Driver’s license suspended? It probably isn’t a sign that things are going perfect in your life, but what does it say about you when you have it suspended not once, not twice, but 41 times?
Ask motorist Jason Brown, a 36-year-old driver from Mastic Beach, New York, who has experienced this very phenomenon spread out over 11 dates, according to the Suffolk County Police Department.
Recently, Brown captured headlines again over at the Washington Post when he was, you guessed it, pulled over, this time for “erratic driving.”
Upon the stop, the officer noticed that Brown was in possession of marijuana. He was charged with “aggravated unlicensed operation of a motor vehicle (first degree), criminal impersonation, unlawful possession of marijuana and criminal possession of a controlled substance (seventh degree, two counts),” according to the Suffolk County news release.
But that isn’t all. Police also allege that Brown wasn’t just in possession of marijuana but that he was also concealing “heroin and cocaine within his body,” according to a separate report from Valley Central.
Cases like this one stir the debate over what the appropriate punishment should be for repeatedly breaking driving laws.
In extreme cases like that of Jason Brown, some feel that it would be in the best interests of society to impose harsher jail sentences since out-of-control motorists can easily pose a threat of bodily harm or death to other drivers.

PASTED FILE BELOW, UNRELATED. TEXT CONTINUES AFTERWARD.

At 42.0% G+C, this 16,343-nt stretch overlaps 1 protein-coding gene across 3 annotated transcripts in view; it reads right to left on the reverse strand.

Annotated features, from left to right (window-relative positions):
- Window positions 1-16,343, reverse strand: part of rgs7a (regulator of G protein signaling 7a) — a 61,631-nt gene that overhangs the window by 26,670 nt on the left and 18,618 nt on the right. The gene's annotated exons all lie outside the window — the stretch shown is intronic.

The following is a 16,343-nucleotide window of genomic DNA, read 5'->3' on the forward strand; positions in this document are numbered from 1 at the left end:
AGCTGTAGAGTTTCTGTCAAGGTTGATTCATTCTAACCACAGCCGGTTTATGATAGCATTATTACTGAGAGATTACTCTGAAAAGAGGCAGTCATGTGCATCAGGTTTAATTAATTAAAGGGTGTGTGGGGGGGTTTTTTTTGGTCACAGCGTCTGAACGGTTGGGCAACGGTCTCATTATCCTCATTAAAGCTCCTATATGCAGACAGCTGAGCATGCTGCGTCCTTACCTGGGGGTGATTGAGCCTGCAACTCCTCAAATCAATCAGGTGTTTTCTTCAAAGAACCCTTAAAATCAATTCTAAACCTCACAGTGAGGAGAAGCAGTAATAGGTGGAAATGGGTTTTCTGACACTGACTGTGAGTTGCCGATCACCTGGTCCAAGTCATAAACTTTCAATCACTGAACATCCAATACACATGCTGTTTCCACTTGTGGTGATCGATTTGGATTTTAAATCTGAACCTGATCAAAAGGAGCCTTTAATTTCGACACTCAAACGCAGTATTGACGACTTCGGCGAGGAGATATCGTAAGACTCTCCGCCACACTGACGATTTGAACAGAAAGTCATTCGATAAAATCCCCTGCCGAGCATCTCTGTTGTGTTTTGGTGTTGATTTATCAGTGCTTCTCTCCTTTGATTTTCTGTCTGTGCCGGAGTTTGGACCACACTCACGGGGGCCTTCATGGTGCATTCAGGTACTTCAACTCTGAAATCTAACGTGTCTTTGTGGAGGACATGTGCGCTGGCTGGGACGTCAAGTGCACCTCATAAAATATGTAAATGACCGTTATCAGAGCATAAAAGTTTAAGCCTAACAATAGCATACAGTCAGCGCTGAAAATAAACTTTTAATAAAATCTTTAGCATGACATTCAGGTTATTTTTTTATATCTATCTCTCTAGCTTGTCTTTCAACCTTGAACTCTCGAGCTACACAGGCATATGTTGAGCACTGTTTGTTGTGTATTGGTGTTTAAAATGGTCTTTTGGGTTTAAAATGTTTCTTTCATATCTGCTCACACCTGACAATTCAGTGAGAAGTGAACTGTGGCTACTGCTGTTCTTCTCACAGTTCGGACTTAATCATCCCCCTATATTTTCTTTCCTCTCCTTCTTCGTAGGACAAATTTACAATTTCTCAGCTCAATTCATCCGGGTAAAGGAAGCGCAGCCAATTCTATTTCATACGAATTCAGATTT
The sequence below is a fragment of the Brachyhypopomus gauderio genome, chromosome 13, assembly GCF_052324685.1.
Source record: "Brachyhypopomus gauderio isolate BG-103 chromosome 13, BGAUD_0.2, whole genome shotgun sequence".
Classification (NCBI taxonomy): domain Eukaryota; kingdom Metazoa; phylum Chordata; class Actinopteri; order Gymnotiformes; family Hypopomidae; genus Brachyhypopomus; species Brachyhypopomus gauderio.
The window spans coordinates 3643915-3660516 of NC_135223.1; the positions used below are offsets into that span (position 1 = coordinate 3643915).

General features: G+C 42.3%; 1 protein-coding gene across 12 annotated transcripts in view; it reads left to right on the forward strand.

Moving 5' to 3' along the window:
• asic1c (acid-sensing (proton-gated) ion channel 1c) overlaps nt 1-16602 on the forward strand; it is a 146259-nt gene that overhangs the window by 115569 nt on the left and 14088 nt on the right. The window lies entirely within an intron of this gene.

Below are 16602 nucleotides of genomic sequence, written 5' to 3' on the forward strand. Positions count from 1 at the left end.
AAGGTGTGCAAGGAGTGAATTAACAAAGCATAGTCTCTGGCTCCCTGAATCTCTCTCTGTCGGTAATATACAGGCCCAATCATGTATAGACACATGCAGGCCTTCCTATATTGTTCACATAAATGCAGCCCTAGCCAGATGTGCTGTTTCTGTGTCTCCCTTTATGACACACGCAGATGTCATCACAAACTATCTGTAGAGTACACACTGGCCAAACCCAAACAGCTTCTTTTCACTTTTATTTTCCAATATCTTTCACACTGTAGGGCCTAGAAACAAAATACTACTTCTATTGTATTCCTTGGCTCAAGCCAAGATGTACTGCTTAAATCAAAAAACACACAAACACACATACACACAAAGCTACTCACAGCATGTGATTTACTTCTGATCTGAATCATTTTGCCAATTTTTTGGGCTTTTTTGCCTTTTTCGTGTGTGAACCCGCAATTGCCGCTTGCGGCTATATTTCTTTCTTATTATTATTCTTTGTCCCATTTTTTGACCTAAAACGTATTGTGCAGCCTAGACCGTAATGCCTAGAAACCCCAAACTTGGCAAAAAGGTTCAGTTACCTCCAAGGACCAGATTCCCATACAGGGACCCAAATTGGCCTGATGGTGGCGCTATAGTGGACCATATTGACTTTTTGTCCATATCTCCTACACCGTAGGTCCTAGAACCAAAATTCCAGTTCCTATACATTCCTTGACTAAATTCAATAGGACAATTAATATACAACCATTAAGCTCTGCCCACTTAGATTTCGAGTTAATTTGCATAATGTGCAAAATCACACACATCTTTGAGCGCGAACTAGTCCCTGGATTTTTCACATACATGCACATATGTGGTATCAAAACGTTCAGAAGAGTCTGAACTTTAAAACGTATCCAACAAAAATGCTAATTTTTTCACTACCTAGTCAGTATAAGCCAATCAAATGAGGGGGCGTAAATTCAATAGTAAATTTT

Technically, Brown’s situation falls under that of a non-violent offender, though, and with prison overcrowding, it could be counterproductive to hit drivers like Brown with heavier sentences.
This very argument was on display in a higher profile situation with the recent death of Eric Garner, the New Yorker who died in part from an illegal chokehold that an officer used on him when trying to make an arrest for selling “loosies,” or illegal cigarettes on the street.
Garner had been arrested more than 30 times in 30 years, but only once for assault. The other times were for non-violent offenses, prompting many to criticize the NYPD for the use of excessive force.
Opponents of tougher sentences for such infractions point out that when a citizen like Garner is harassed or, more specifically to this story, a driver like Brown has his license suspended, it creates a vicious circle wherein he cannot improve his life situation because of overburdensome punishments.
What do you think about the man who had his license suspended 41 times? Sound off in the comments section.